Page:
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Fleet Depreciation Trends Remain Stable for CY-2013

The continued shortage of quality used vehicles and the availability of low interest rates for dealers to floor plan inventory and finance retail buyers were two key factors responsible for a stable wholesale used-vehicle market.

December 2013, by Mike Antich - Also by this author

Photo by Chris Wolski.
Photo by Chris Wolski.

The used-vehicle market has always been driven by supply and demand. In the 2013 calendar-year, vehicle supply in the wholesale market continued to be tight relative to demand, helping bolster resale values.

"The two biggest drivers in the used-vehicle market for CY-2013 were the continued shortage of quality used vehicles in the market and the availability of low interest rates for dealers to floor plan inventory and to finance retail buyers," said Darrin Aiken, assistant VP, vehicle remarketing for Wheels Inc. 

In addition, lower acquisition costs and longer loan terms helped bolster the used-vehicle market. "The only challenge was supply being so tight due to fewer vehicles being sold and fewer traded in at the new-car stores, and even fewer finding their way into the wholesale market," said Ricky Beggs, VP and editorial director of Black Book.

However, the supply of used vehicles is continuing to increase each year, which will eventually create a supply/demand equilibrium in the wholesale used-vehicle market.

GE Capital Fleet Services quantified the increase in inventory in the wholesale market. "Volume in the wholesale used-vehicle market is up in 2013 by approximately 3 percent after having been steady in 2012 when compared to 2011," said Steve Jastrow, strategic consulting manager for GE Capital Fleet Services.

"In 2012, the wholesale market was past its historic peak, and resale values were mildly declining as volume returned to normal levels," said Bob Graham, VP, vehicle remarketing for ARI. "Although the wholesale market to date in 2013 has been weaker than 2012, resale values currently remain slightly above the traditional average. We expect resale values to continue declining as the number of used vehicles returning to the marketplace increases and becomes level with inventory demands."

One factor that helped boost resale values was the higher transaction prices for new vehicles, which acts as an informal ratio to calculate used-vehicle values for comparable, but older vehicles.

"Although rising wholesale inventory levels were projected to result in a decrease in year-over-year resale values in CY-2013, increased new-vehicle transaction prices and lower new-vehicle inventory levels mitigated the projected decline in pricing," said Paul Fortin, economist and VP, strategic modeling and analytics research team for LeasePlan USA.

Another perspective is offered by Donlen. "Prices behaved 'normally' in 2013, in that sale prices declined month to month on similar vehicles," said Gus Xamplas, VP of remarketing for Donlen.

As new-vehicle sales continue to increase, the used-vehicle market is beginning to see better supplies from trade-ins, along with more trade-ins actually making their way into the wholesale channels, instead of remaining with franchised dealers and sold to their customers.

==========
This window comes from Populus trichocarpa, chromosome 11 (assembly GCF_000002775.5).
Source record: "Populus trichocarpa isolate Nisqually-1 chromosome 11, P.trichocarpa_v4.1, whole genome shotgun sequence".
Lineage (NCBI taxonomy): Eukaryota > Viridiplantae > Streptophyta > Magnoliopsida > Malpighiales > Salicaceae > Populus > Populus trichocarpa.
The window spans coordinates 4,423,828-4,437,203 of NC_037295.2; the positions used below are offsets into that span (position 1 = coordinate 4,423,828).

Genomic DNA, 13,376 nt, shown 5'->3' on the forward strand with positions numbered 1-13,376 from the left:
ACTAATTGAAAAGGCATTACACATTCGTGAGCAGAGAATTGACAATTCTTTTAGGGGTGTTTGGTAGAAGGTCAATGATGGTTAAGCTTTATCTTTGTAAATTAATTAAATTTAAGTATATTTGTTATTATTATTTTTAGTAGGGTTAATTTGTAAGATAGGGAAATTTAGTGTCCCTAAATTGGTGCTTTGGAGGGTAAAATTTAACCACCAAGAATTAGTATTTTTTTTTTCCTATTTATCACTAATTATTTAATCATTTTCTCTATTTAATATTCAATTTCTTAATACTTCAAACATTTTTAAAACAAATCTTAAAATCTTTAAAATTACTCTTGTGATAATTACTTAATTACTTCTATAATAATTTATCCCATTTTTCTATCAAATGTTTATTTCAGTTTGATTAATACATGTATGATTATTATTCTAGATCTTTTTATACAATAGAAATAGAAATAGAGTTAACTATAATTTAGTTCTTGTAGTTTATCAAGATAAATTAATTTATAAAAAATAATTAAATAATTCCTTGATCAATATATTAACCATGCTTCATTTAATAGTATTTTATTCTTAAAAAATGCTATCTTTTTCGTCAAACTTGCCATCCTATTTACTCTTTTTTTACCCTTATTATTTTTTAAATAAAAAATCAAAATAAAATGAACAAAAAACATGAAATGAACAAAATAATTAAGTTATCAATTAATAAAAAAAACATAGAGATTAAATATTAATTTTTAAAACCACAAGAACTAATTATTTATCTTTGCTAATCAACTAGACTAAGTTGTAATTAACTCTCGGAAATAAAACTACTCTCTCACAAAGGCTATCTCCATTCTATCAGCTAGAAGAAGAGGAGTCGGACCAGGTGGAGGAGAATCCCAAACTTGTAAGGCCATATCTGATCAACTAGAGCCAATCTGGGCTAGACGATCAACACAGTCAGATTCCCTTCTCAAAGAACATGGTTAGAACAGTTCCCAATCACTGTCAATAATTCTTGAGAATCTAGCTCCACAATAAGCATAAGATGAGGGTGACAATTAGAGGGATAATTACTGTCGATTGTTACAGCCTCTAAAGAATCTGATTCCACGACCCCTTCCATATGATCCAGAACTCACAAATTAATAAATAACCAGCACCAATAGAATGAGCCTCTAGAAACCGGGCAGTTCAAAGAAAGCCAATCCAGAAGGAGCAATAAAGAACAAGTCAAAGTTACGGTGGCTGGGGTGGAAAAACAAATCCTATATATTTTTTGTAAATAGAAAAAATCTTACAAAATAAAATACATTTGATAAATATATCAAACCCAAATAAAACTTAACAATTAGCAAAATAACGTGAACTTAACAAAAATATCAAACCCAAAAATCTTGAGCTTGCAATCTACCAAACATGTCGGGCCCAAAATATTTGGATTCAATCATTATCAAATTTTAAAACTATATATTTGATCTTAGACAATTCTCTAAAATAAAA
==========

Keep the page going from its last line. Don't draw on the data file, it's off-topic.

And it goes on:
"The wholesale market was still strong by historical standards, but showed a steady erosion of prices throughout the year. Inventory increased slightly as the year progressed, which tends to drive down pricing. The fleet market, though, seemed to show slight decreases in inventory, which may be attributable to several factors. Fleets are tending to hold onto vehicles slightly longer as months-in-service and mileage showed increases during the year. Increases in truck and SUV orders versus traditional automobiles tend to move the in-service times and mileages upward," said Jack Rennels, VP, remarketing for Emkay.

Depreciation Trends Broken Out by Vehicle Class

Depreciation trends for all classes of vehicles were relatively stable during CY-2013. Below is a summary of depreciation trends broken out by vehicle class:

  • Intermediate-Size Cars: "Depreciation costs for intermediate vehicles in CY-2013 were lower compared to CY-2012 as the used-vehicle market still enjoyed a lower supply of intermediate cars through most of the year. There was only a slight adjustment to prices in the second quarter of 2013 as supply increased due to an increase in rental units and trade-ins," said Aiken of Wheels Inc. 

Higher retail transaction prices for used intermediate-sized cars helped boost wholesale values.

"Depreciation costs for intermediate sedans declined nominally in CY-2013 when compared to CY-2012. Although the increase in off-lease penetration increased wholesale vehicle levels for the segment in CY-2013, sale prices were not affected due to upward pressure from higher retail transaction prices driven by a decrease in manufacturer incentives," said Fortin of LeasePlan USA.

In addition to the lower supply of intermediate-sized cars in the wholesale market, these fleet vehicles, on average, were being kept in service for shorter than traditional norms, resulting in a slight uptick in resale value.

"Depreciation for intermediate-sized vehicles decreased from an average of 1.7 percent to 1.52 percent in 2013, compared to 2012 numbers. While we saw an increase in the average capitalized costs (3 percent) and a rise in monthly miles (4.3 percent) from 2,069 to 2,162, the months in service decreased slightly from 35 months in service (MIS) to 34 MIS (-3 percent)," said Graham of ARI.

GE Capital Fleet Services reported similar data. "Depreciation trends for intermediate-size cars in CY-2013 are down approximately 2 percent compared to CY-2012," said Jastrow of GE Capital Fleet Services.

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